As a favor, I'm shooting some video (mini-DV) for a friend's fashion show this Friday. It will be held in a nightclub. I'd like to shoot handheld footage of the crowd, but I'd also like to avoid using a harsh on-camera light. I was strolling through Home Depot the other day, and I noticed that they sell 1 foot battery powered (DC) fluorescent tubes.
So I started thinking that if you brought two or three of them, and put them on a boom, you could do some interesting, and softer, fill lighting while still retaining your mobility.
Has anyone tried this? How is the light temp. on video, and if it needs to be corrected, is it correct-able with CTO gels or in post (Flint, Combustion, After Effects, etc.)? For this show, it doesn’t have to be a perfect clear white - they want it to look a little "underground".
Ideally speaking i.e. if you have a budget, the best thing to do might be to rent some different types of fluor fixtures from Kino Flo or any number of rental houses that stock there products. These particular tubes come in different sizes, intensity and a variety of 'party' colors including daylight and tungsten color corrected flavours as well.
If you don't have a budget, then home depot might be a good source to pick a variety of different light sources. I saw a feature that was shot entirely using home depot scoop lights...and it looked fantastic!
Of course you have to buy these lights. The fluor *DC units they sell don't have much output so if your looking for a strong 'sourcy' feel, they won't be all that effective. You could gel them and just put them around the room as a visual effect.
You can fiddle with white balance, and gain to come up with something interesting plus and if you intend to use any of the post production software you mentioned, you should have no problems at all painting a fashionably fun atmosphere.
Elliot wrote :
>"Has anyone tried this? How is the light temp. on video, and if it needs to >be corrected...."
If you can find some warm tubes, they're close enough to tungsten that in a night club situation you should be fine.
If you have to use cool whites, then I would try to correct a bit with some CTO as you suggested.
Most cool whites are around 4300k which makes them a bastard in that they fall in between daylight and tungsten.
Nice idea though.
You could also use an on camera batt light and just diffuse the poop out of it using some tracing paper or if you have access to some real diffusion, double up some 216 or a combo of Lee cosmetic and 216!
Allen S. Face mire
SaltRun Productions, inc.
>If you can find some warm tubes,
they're close enough to tungsten that >in a night club situation
you should be fine.
Most of these tubes have bad green spikes, but are easily correctable
>If you have to use cool whites, then I would try to correct a bit with some >CTO as you suggested.
Why not just white balance for the tube, if they are the only sources, not mixed, and then apply minus green accordingly. You'll get more punch in the end this way than wasting lumens on CTO. And in some instances you can simply white balance with the minus green in front of the lens for the same effect.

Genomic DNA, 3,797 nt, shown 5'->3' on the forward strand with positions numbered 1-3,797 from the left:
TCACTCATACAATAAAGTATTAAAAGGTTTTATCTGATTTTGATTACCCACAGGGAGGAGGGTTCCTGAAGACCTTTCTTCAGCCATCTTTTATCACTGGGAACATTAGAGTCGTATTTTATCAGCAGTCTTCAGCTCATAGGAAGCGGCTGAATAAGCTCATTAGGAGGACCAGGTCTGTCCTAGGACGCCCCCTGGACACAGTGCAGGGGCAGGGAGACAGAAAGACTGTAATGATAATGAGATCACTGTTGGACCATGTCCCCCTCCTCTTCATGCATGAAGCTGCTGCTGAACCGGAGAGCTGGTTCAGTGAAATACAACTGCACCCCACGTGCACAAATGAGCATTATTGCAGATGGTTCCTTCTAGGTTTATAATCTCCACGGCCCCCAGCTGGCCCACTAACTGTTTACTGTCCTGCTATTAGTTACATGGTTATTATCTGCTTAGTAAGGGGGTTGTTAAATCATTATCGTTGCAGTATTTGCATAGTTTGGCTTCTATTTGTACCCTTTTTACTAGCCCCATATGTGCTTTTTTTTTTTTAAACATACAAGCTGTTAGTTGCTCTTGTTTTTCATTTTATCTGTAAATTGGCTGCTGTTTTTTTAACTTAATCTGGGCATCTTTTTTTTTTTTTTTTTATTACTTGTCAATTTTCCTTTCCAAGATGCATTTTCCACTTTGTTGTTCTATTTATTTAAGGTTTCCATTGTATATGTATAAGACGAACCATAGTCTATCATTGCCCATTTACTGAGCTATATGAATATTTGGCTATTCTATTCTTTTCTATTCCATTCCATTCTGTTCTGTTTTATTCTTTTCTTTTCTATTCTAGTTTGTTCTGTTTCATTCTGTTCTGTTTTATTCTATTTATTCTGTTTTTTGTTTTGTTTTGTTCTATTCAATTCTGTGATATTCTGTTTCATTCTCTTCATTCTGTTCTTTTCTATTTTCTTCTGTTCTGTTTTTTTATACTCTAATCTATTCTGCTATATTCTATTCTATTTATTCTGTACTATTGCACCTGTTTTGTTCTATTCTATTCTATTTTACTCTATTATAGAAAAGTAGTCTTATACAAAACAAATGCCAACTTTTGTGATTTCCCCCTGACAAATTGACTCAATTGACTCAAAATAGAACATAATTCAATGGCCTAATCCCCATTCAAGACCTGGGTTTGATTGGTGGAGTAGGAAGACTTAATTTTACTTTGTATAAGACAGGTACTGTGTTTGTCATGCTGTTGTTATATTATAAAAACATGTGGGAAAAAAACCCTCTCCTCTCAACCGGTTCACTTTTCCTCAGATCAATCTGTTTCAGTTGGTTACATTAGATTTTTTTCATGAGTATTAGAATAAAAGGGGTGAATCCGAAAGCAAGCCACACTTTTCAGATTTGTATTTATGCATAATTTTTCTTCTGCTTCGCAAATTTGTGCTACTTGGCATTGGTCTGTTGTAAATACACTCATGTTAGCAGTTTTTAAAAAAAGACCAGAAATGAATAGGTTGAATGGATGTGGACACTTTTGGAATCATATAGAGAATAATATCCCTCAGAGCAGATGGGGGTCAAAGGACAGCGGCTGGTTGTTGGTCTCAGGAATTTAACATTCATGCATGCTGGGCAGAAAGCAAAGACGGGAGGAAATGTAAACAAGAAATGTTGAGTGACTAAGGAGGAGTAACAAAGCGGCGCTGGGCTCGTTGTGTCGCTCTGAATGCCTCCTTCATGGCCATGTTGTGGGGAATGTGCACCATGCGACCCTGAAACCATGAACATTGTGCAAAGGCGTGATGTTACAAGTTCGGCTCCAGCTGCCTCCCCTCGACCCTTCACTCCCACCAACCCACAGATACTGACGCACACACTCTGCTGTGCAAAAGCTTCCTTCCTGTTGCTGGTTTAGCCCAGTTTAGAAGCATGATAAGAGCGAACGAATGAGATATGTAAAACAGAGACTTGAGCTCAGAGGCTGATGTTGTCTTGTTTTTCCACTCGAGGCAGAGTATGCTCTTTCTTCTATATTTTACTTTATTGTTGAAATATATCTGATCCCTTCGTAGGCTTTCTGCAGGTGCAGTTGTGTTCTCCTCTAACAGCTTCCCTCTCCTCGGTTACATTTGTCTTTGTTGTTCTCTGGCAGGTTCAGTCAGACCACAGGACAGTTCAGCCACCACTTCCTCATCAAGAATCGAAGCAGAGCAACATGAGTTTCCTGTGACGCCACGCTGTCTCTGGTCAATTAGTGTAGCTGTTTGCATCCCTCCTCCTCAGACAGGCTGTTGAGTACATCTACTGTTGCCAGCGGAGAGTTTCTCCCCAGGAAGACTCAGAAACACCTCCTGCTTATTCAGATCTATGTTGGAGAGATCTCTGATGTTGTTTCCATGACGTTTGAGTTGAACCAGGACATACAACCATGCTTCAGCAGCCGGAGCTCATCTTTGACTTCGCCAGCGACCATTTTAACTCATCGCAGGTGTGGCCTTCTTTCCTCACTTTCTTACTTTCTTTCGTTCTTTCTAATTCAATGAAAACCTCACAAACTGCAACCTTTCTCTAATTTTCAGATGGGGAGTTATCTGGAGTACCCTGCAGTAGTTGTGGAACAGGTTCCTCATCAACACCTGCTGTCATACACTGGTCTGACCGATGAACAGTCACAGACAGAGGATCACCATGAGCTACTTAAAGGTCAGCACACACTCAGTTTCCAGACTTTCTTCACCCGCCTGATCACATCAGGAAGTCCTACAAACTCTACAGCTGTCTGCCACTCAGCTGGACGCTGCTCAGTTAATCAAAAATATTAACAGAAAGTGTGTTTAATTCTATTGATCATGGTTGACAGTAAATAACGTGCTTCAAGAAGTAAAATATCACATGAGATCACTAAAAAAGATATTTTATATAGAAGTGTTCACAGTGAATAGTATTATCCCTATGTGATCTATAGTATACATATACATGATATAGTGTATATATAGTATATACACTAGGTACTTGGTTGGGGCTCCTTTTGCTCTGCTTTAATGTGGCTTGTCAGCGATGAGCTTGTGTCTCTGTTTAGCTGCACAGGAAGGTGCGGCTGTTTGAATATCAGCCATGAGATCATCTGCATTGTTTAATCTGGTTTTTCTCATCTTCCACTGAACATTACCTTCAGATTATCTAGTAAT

>Most cool whites are around 4300k which makes them a bastard in that >they fall in between daylight and tungsten.
But this is video and we don't live in a world of either 32k or 56k. We live in a world where you can make a person lit with a candle warmed by white balancing at 2500k or white balance for 1800k and make them look like they are lit by a white candle. Of course if your base light is 32k, 43k can cause some difficulty, but I find there is always a way to find a happy medium.
I have worked extensively with cheap fluorescents and when you find a tube that has a good CCR, they will rival $1000 fixtures. I was one of the first persons to use 8 foot one hundred watt fluorescent work lights to light behind glass brick years ago in studio lighting designs when folks where using six thousand watts of incandescent strip lights to get the same effect. They laughed ten when they saw this "unprofessional" fixture. Today those same folks use my technique in most studios I walk into.
I say think out of the box. Try something. Don't be a slave to tradition and the 'norm'. Because good art is anything but the norm.
You can get some amazingly moody effects and cool color effects with store bought fluorescents. Best of all they are CHEAP!
Just to prove that you don't need a thousand dollar set of fluorescents in video I lit an entire documentary series on one of the cable networks with $30 Home Depot fixtures I aptly called Graflights. There is an article on my site under "instruction" describing how I built them. A few years ago folks laughed when they saw these lights in my kit. Today, I find more folks now include them in their interview light kit. Even heard someone on a set I was visiting, that I didn't even know call for a Graflight last month.